The response to reduced predation seems to come with additional constraints related to the interaction with humans and their associated activities. Human presence generates novel types of direct and indirect selection on some specific traits. These encompass the direct effects of selection for phenotypes related to increased production (e.g., growth) in the case of domestication for food consumption or reduced fear toward humans in animals selected to be human commensals (e.g., habituation). However, apart from these well-known specific selective pressures, the direction and intensity of other selective pressures related to human presence are still unclear, and there is no general framework for predicting animals’ responses to human presence in other contexts. Nevertheless, based on most recent literature, we propose that long-term exposure to extensive tourism and urbanization might ultimately result in similar patterns to those observed under domestication.

Human presence decouples the link between physiological and behavioral traits

When contact with humans is relatively low but disturbing, high HPI/A reactivity in prey may be associated with increased boldness [35]. This falls outside the classic correlations between physiological and behavioral traits underlying coping styles (i.e., bold animals are supposed to be less stressed). Increased boldness was previously observed in response to tourism and ecotourism (Fig 1. (Eco)Tourism), probably as a consequence of the associated human shield and provisioning [18,36]. However, baseline and post-stress glucocorticoid responses seem to strongly depend on the intensity with which humans interact with animals, with severe disturbance generally increasing glucocorticoid production [35], creating bold but stressed individuals.

Fig 1.

Uncoupling of physiological (in white) and behavioral (in black) coping style traits in, (Eco)tourism, Urbanization, and Domestication contexts. The orange panel represents the case where intensity of human contact is weak, which results in the uncoupling of physiological and behavioral traits within coping styles (i). The green panel represents the cases where the intensity of human contacts is strong, which results in the uncoupling within either physiological or behavioral traits, and creates preactive individuals. The blue to red arrows on the edges represent x and y axes characterizing behavioral and physiological differences between reactive and proactive coping styles. The smaller arrows (orange or green) highlight the shifts outside the classic reactive–proactive continuum which is related to human presence. Note that we purposely focused on the 2 extreme coping styles to better unpack and illustrate the logic behind our hypothesis. The number refers to the references associated with the finding. Species design: Pierre Lopez (MARBEC).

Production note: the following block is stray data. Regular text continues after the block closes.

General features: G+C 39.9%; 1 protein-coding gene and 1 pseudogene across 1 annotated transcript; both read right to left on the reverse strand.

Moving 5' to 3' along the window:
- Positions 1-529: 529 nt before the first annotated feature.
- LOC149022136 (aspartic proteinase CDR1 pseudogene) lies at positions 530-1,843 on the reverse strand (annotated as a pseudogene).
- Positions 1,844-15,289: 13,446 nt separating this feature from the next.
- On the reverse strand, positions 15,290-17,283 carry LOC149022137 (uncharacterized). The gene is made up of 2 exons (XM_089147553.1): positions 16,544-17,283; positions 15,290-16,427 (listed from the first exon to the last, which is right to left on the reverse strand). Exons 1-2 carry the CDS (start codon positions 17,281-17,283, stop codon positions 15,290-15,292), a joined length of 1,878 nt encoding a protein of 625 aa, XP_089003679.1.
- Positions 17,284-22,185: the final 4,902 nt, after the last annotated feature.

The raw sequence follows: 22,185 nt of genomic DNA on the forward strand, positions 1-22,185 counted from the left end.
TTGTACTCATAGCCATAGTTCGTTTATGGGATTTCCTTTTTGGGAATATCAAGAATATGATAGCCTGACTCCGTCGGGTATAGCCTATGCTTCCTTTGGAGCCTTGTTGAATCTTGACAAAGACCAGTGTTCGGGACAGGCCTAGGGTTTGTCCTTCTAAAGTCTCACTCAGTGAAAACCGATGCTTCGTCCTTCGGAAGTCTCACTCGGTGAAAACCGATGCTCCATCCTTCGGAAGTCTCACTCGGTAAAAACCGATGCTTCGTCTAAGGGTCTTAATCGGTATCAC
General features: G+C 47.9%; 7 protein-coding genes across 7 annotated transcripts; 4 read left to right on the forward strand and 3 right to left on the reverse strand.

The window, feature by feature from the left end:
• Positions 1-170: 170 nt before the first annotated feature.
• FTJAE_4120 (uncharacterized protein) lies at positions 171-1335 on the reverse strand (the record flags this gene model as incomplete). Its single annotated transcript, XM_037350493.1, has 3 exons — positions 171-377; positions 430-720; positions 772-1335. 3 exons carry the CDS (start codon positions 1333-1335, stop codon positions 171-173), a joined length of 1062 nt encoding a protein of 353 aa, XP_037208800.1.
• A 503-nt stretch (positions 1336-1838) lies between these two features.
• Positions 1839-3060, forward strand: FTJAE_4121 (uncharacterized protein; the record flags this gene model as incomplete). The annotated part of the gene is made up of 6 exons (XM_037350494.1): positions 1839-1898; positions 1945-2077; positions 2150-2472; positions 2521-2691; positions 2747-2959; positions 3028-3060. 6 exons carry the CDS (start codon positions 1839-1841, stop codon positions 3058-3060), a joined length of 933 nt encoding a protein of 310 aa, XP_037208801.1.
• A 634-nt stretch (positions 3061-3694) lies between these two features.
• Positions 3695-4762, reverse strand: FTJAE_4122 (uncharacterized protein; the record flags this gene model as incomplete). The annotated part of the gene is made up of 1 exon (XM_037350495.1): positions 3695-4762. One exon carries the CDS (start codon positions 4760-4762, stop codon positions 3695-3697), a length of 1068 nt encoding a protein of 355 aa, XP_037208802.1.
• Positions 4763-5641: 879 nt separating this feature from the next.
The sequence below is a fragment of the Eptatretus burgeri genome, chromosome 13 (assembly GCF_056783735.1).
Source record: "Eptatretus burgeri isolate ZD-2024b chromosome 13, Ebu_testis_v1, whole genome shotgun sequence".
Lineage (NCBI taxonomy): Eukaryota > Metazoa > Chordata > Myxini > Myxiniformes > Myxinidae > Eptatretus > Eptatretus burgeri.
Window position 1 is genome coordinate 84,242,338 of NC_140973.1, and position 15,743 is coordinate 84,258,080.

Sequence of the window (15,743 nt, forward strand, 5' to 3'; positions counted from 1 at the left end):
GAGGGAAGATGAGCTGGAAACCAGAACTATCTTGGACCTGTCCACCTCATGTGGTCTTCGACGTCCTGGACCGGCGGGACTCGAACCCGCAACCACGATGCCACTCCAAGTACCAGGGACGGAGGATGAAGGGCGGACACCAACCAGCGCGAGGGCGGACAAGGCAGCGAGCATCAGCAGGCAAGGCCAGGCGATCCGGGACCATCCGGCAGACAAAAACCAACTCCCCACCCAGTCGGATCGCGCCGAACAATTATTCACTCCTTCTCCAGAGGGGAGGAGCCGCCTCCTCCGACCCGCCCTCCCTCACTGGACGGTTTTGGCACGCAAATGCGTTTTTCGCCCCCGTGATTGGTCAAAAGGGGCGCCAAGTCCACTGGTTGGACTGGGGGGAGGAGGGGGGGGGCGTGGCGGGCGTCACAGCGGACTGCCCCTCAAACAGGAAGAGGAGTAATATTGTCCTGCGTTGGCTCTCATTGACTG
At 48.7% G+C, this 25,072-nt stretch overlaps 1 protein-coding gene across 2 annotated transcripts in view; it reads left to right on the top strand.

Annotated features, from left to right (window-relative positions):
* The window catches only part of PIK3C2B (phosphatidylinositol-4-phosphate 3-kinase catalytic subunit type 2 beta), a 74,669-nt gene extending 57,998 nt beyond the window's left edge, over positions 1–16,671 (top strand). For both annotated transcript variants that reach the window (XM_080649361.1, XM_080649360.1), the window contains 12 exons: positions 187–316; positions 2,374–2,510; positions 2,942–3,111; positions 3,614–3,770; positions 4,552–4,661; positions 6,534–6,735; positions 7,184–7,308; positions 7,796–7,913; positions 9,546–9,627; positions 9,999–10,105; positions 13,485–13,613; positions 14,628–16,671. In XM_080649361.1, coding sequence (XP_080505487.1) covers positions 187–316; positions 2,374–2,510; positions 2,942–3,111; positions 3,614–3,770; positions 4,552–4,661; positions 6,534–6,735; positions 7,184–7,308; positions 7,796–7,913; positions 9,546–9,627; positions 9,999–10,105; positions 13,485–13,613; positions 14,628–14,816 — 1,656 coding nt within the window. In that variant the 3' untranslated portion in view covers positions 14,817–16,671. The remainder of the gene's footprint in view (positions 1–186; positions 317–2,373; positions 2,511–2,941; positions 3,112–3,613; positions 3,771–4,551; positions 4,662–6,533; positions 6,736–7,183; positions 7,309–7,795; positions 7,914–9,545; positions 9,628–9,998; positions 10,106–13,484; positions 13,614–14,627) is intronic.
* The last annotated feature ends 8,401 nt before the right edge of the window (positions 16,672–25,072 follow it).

Although only few studies have simultaneously investigated behavioral and physiological consequences of urbanization, this context seems to produce behavioral changes similar to animals exposed to tourism, by overall favoring bold individuals [18,3744] (Fig 1). Concerning the stress responses, results are less consistent, and 2 opposite patterns were described in response to urbanization. Some studies observed a reduced stress load or stress response [40,4446], while others highlighted increased post-stress corticosterone production [47,48] or increased heart rates [49] in urban animals (Fig 1. Urban (i) and Urban (ii)) [50]. We suppose that these differences are consequences of differences in the level of habituation of species toward humans and propose that some urbanization contexts lead to situations similar to what can be observed in response to tourism (i.e., increased physiological stress; Urban (i)) while animals habituated to humans in a very urbanized context (Urban (ii)) rather respond by a reduction in physiological stress.

Habituation to humans decouples the link within physiological and behavioral traits

We recognize that many characteristics vary between those studies showing differential stress response, in addition to and including the types and gradients of human interaction. However, we suggest that a valuable way to frame these responses is to view the discrepancy between results being explained by the intensity of human contact. Studies reporting reduced physiological stress [40,44,45] (Fig 1, Urbanization (ii)) generally investigate animals that have been around humans for several generations and have become somewhat commensal, using humans as a source of food or protection. Urbanization may also be associated with selection for increased cognitive abilities [45,51] and behavioral plasticity [39,41,42,52,53]. Although some studies showed no significant associations [54,55], multiple studies showed that urbanization may also increase cranial capacity of some mammals and birds, suggesting that behavioral plasticity is favored either by selection or by differential settlement [5658]. Hence, long-term exposure to humans results in decreased stress, specific of proactive individuals, and increased cognitive abilities, rather characteristic of reactive individuals (Fig 1, Urbanization (ii)). For behavior too, this long-term association can uncouple boldness and aggressiveness, as recently seen with urban northern cardinals (Cardinalis cardinalis) that were bolder, but less aggressive, than rural individuals [44] (Fig 1, Urbanization (ii)), close to what is observed with domestication.